Legal Analysis on Study Leave Denial During COVID-19 Pandemic

Explore the intricate legal analysis surrounding the denial of study leave in the midst of the COVID-19 pandemic. The court’s examination of the situation sheds light on the complexities of balancing public interest and individual pursuits in matters of higher education. Discover more about the legal nuances in this compelling case.


  • The Appellant completed five years of service and was eligible for Study Leave as per Ministry guidelines.
  • The Appellant cleared the INICET-2020 exam and was granted a seat in the MD course in Paediatrics at PGI, Chandigarh.
  • The Appellant’s application for Study Leave was rejected by Respondent No.1 based on a policy decision due to the COVID-19 pandemic.
  • The Appellant filed a writ petition challenging the denial of Study Leave by Respondent No.1.
  • The Appellant is a doctor who joined service of the Government of NCT of Delhi in 2014.
  • Currently posted as a Medical Officer in Deen Dayal Upadhyay Hospital, New Delhi.
  • The writ petition filed by the Appellant was dismissed by a Single Bench of the High Court.
  • An appeal against the Single Bench’s decision was also dismissed by the Division Bench.

Also Read: Challenging Conviction: Legal Analysis Spotlight


  • The Petitioner argued that they were discriminated against by being denied Study Leave to pursue postgraduate studies in a premier institution.
  • Instances of other doctors being granted Study Leave during the pandemic were cited as evidence of discrimination against the Petitioner.
  • The Petitioner was granted permission to apply for an exam when there were 3324 new COVID-19 cases reported in the 24 hours prior.
  • The Petitioner’s lawyer argued that despite similar circumstances, the Petitioner was arbitrarily denied Study Leave while others were granted it.
  • It was acknowledged that other doctors were granted Study Leave during the pandemic, but this was before a policy decision on October 20, 2020, after which no doctor from a hospital under the Government of NCT was granted Study Leave.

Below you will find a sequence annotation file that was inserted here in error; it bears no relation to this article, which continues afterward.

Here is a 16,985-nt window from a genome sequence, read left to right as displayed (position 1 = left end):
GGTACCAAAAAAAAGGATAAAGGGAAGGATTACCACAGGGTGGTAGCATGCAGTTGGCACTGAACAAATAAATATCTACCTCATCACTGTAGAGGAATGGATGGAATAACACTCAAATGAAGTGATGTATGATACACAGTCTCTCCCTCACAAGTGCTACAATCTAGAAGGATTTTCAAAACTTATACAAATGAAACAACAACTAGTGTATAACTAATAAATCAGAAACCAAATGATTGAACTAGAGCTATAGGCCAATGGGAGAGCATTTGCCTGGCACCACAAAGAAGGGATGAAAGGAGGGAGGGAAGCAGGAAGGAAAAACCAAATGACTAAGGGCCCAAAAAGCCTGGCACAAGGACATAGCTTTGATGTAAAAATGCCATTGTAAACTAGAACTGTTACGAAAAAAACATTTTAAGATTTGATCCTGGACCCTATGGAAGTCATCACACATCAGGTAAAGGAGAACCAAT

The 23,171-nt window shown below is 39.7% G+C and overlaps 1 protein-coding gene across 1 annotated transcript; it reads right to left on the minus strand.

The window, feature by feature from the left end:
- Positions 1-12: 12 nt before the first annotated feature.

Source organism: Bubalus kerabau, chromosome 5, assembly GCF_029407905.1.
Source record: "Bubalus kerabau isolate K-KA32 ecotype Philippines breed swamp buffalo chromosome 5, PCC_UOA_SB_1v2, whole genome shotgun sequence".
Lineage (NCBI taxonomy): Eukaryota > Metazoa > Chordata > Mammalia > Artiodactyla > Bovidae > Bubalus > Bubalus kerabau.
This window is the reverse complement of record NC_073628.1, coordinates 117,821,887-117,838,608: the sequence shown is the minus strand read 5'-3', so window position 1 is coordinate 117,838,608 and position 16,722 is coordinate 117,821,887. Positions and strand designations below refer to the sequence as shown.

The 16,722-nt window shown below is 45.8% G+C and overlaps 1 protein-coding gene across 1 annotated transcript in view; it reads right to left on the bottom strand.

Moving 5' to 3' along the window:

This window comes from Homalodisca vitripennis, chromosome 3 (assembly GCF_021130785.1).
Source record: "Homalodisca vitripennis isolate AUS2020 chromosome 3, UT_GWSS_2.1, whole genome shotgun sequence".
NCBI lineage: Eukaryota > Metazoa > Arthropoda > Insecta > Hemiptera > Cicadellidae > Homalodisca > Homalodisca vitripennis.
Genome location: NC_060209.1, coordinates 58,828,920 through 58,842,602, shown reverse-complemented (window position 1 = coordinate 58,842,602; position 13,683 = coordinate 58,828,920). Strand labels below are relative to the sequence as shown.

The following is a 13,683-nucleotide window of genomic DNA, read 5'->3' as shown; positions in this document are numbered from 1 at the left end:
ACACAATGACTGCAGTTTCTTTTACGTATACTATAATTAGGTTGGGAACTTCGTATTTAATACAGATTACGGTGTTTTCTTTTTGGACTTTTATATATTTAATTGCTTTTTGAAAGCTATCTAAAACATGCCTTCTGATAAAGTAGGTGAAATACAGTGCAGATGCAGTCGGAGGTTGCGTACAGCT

• The Respondent No.1 argued that the decision to refuse Study Leave to the Petitioner was not arbitrary, but based on the pandemic situation and predictions of a rise in the number of COVID-19 cases.
  • Study Leave was declined to the Appellant by the concerned Respondents during the COVID-19 pandemic period.
  • The Government made a policy decision not to grant Study Leave to doctors when urgently required in treating COVID-19 patients.
  • No leave can be claimed as a matter of right, as argued by Ms. Bhati.
  • The policy adopted on 20th October, 2020 and subsequent order dated 22nd October, 2020 remained in force due to predictions of a possible second wave of COVID-19.
  • The doctors of hospitals run by the Government of NCT, Delhi, could not be spared for higher studies.
  • Study Leave could not be claimed as a matter of right, and the Government was within its rights to refuse any application for Study Leave in public interest.
  • The Respondent No.1 acted within the parameters of the law and did not commit any wrong by not allowing Study Leave to the Appellant.

Also Read: Analysis of Contempt Charges for Breach of Undertaking


  • The Appellant was selected for admission to the MD Course in Paediatrics after clearing the INICET-2020 but was unable to join due to denial of Study Leave by the Respondents.
  • The policy decision not to grant Study Leave was made in anticipation of a rise in COVID-19 cases, affecting many doctors including the Appellant.